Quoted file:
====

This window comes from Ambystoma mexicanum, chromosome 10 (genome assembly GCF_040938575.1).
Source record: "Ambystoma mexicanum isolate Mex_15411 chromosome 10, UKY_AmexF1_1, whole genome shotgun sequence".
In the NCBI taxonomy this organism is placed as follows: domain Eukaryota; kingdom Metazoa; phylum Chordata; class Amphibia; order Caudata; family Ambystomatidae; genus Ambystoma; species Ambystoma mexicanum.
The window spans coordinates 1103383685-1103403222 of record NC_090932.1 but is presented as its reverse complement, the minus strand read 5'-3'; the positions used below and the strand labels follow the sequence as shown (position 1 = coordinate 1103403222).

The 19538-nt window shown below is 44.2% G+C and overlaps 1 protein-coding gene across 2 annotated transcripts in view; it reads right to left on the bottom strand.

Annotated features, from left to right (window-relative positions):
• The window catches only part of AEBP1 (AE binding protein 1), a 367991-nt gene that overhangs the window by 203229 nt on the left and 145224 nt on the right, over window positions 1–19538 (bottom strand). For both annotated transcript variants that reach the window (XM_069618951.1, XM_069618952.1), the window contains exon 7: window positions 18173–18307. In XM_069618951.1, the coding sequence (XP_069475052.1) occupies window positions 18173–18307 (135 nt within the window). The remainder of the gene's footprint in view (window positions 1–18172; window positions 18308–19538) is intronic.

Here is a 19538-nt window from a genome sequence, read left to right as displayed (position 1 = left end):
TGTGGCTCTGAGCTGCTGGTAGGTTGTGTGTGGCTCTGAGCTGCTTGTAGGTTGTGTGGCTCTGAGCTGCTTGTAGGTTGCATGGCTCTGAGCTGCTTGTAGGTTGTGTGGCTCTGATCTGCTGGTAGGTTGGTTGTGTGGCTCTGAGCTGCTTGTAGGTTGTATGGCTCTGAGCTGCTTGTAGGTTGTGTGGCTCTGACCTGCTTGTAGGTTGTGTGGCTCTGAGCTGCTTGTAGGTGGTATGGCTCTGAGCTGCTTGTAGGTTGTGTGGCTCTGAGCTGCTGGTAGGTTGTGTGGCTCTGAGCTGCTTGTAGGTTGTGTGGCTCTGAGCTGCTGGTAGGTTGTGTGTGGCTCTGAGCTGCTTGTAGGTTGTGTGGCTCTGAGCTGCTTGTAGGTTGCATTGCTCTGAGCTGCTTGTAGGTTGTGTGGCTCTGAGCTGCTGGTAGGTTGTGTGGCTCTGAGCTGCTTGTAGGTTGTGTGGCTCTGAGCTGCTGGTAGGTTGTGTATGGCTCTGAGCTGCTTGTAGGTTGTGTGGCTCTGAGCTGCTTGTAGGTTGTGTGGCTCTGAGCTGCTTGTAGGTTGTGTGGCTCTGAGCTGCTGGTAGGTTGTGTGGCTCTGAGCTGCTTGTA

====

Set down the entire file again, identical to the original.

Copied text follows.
This window comes from Ambystoma mexicanum, chromosome 10 (genome assembly GCF_040938575.1).
Source record: "Ambystoma mexicanum isolate Mex_15411 chromosome 10, UKY_AmexF1_1, whole genome shotgun sequence".
In the NCBI taxonomy this organism is placed as follows: domain Eukaryota; kingdom Metazoa; phylum Chordata; class Amphibia; order Caudata; family Ambystomatidae; genus Ambystoma; species Ambystoma mexicanum.
The window spans coordinates 1103383685-1103403222 of record NC_090932.1 but is presented as its reverse complement, the minus strand read 5'-3'; the positions used below and the strand labels follow the sequence as shown (position 1 = coordinate 1103403222).

The 19538-nt window shown below is 44.2% G+C and overlaps 1 protein-coding gene across 2 annotated transcripts in view; it reads right to left on the bottom strand.

Annotated features, from left to right (window-relative positions):
• The window catches only part of AEBP1 (AE binding protein 1), a 367991-nt gene that overhangs the window by 203229 nt on the left and 145224 nt on the right, over window positions 1–19538 (bottom strand). For both annotated transcript variants that reach the window (XM_069618951.1, XM_069618952.1), the window contains exon 7: window positions 18173–18307. In XM_069618951.1, the coding sequence (XP_069475052.1) occupies window positions 18173–18307 (135 nt within the window). The remainder of the gene's footprint in view (window positions 1–18172; window positions 18308–19538) is intronic.

Here is a 19538-nt window from a genome sequence, read left to right as displayed (position 1 = left end):
TGTGGCTCTGAGCTGCTGGTAGGTTGTGTGTGGCTCTGAGCTGCTTGTAGGTTGTGTGGCTCTGAGCTGCTTGTAGGTTGCATGGCTCTGAGCTGCTTGTAGGTTGTGTGGCTCTGATCTGCTGGTAGGTTGGTTGTGTGGCTCTGAGCTGCTTGTAGGTTGTATGGCTCTGAGCTGCTTGTAGGTTGTGTGGCTCTGACCTGCTTGTAGGTTGTGTGGCTCTGAGCTGCTTGTAGGTGGTATGGCTCTGAGCTGCTTGTAGGTTGTGTGGCTCTGAGCTGCTGGTAGGTTGTGTGGCTCTGAGCTGCTTGTAGGTTGTGTGGCTCTGAGCTGCTGGTAGGTTGTGTGTGGCTCTGAGCTGCTTGTAGGTTGTGTGGCTCTGAGCTGCTTGTAGGTTGCATTGCTCTGAGCTGCTTGTAGGTTGTGTGGCTCTGAGCTGCTGGTAGGTTGTGTGGCTCTGAGCTGCTTGTAGGTTGTGTGGCTCTGAGCTGCTGGTAGGTTGTGTATGGCTCTGAGCTGCTTGTAGGTTGTGTGGCTCTGAGCTGCTTGTAGGTTGTGTGGCTCTGAGCTGCTTGTAGGTTGTGTGGCTCTGAGCTGCTGGTAGGTTGTGTGGCTCTGAGCTGCTTGTA